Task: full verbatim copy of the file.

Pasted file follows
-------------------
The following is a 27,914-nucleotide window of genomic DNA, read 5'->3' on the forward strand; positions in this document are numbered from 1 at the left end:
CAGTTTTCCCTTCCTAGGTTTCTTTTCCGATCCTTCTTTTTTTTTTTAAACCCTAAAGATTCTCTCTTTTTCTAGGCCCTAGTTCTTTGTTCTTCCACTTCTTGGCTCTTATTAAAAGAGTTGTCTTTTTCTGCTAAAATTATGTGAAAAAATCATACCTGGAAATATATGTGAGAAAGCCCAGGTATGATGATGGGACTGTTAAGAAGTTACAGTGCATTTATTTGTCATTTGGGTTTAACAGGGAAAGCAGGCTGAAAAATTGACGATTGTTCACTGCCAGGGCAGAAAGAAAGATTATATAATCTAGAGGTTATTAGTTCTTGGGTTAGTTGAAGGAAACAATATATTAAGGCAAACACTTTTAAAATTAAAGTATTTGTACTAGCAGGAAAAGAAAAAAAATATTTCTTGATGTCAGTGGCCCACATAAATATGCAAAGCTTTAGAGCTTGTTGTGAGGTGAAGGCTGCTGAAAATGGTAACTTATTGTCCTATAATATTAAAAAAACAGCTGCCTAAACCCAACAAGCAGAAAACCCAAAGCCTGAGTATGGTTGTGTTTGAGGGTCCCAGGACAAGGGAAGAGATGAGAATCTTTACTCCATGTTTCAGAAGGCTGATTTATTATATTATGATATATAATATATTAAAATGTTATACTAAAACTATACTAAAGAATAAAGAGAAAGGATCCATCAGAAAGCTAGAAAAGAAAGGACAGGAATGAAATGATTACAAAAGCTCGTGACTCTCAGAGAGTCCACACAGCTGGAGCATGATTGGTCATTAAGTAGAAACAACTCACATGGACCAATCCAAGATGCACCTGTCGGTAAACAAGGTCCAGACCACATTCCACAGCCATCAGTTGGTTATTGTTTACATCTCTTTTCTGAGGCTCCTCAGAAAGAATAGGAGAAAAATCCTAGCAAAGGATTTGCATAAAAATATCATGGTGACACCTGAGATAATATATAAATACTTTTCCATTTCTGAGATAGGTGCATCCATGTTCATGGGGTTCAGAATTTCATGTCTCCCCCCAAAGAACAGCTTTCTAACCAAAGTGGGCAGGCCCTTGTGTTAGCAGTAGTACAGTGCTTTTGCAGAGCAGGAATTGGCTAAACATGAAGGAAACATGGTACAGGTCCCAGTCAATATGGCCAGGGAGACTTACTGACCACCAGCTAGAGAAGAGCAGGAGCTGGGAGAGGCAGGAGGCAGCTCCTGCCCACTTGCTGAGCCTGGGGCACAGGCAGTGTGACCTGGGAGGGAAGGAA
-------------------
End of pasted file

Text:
The following is a 27,914-nucleotide window of genomic DNA, read 5'->3' on the forward strand; positions in this document are numbered from 1 at the left end:
CAGTTTTCCCTTCCTAGGTTTCTTTTCCGATCCTTCTTTTTTTTTTTAAACCCTAAAGATTCTCTCTTTTTCTAGGCCCTAGTTCTTTGTTCTTCCACTTCTTGGCTCTTATTAAAAGAGTTGTCTTTTTCTGCTAAAATTATGTGAAAAAATCATACCTGGAAATATATGTGAGAAAGCCCAGGTATGATGATGGGACTGTTAAGAAGTTACAGTGCATTTATTTGTCATTTGGGTTTAACAGGGAAAGCAGGCTGAAAAATTGACGATTGTTCACTGCCAGGGCAGAAAGAAAGATTATATAATCTAGAGGTTATTAGTTCTTGGGTTAGTTGAAGGAAACAATATATTAAGGCAAACACTTTTAAAATTAAAGTATTTGTACTAGCAGGAAAAGAAAAAAAATATTTCTTGATGTCAGTGGCCCACATAAATATGCAAAGCTTTAGAGCTTGTTGTGAGGTGAAGGCTGCTGAAAATGGTAACTTATTGTCCTATAATATTAAAAAAACAGCTGCCTAAACCCAACAAGCAGAAAACCCAAAGCCTGAGTATGGTTGTGTTTGAGGGTCCCAGGACAAGGGAAGAGATGAGAATCTTTACTCCATGTTTCAGAAGGCTGATTTATTATATTATGATATATAATATATTAAAATGTTATACTAAAACTATACTAAAGAATAAAGAGAAAGGATCCATCAGAAAGCTAGAAAAGAAAGGACAGGAATGAAATGATTACAAAAGCTCGTGACTCTCAGAGAGTCCACACAGCTGGAGCATGATTGGTCATTAAGTAGAAACAACTCACATGGACCAATCCAAGATGCACCTGTCGGTAAACAAGGTCCAGACCACATTCCACAGCCATCAGTTGGTTATTGTTTACATCTCTTTTCTGAGGCTCCTCAGAAAGAATAGGAGAAAAATCCTAGCAAAGGATTTGCATAAAAATATCATGGTGACACCTGAGATAATATATAAATACTTTTCCATTTCTGAGATAGGTGCATCCATGTTCATGGGGTTCAGAATTTCATGTCTCCCCCCAAAGAACAGCTTTCTAACCAAAGTGGGCAGGCCCTTGTGTTAGCAGTAGTACAGTGCTTTTGCAGAGCAGGAATTGGCTAAACATGAAGGAAACATGGTACAGGTCCCAGTCAATATGGCCAGGGAGACTTACTGACCACCAGCTAGAGAAGAGCAGGAGCTGGGAGAGGCAGGAGGCAGCTCCTGCCCACTTGCTGAGCCTGGGGCACAGGCAGTGTGACCTGGGAGGGAAGGAA